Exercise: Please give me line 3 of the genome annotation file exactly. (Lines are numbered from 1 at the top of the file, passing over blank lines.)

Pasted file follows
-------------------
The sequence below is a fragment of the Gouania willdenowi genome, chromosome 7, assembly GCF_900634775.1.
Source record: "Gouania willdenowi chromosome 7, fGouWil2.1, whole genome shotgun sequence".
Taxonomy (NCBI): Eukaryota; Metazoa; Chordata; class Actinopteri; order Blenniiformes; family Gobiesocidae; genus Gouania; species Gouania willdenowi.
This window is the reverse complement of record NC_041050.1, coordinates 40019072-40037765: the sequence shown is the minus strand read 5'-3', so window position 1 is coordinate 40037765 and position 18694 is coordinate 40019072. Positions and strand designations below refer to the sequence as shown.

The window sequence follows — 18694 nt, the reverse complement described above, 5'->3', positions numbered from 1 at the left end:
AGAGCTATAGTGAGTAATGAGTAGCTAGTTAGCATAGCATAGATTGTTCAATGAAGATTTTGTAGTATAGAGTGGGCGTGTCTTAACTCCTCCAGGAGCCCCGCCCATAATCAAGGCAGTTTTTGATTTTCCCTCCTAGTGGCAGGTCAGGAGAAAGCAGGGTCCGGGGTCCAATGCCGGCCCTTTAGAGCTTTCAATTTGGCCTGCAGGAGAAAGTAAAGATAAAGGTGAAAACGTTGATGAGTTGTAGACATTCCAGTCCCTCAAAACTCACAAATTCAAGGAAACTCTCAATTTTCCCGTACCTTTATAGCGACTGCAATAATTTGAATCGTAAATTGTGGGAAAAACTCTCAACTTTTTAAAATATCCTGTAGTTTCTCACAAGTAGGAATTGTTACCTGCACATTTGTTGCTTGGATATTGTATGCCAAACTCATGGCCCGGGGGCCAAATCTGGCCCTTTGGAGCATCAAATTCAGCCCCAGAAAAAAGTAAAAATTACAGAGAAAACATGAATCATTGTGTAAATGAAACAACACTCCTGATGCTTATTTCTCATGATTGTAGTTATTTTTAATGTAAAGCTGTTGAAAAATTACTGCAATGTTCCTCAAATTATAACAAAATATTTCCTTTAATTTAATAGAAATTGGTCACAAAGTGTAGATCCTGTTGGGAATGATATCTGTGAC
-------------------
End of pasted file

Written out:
Taxonomy (NCBI): Eukaryota; Metazoa; Chordata; class Actinopteri; order Blenniiformes; family Gobiesocidae; genus Gouania; species Gouania willdenowi.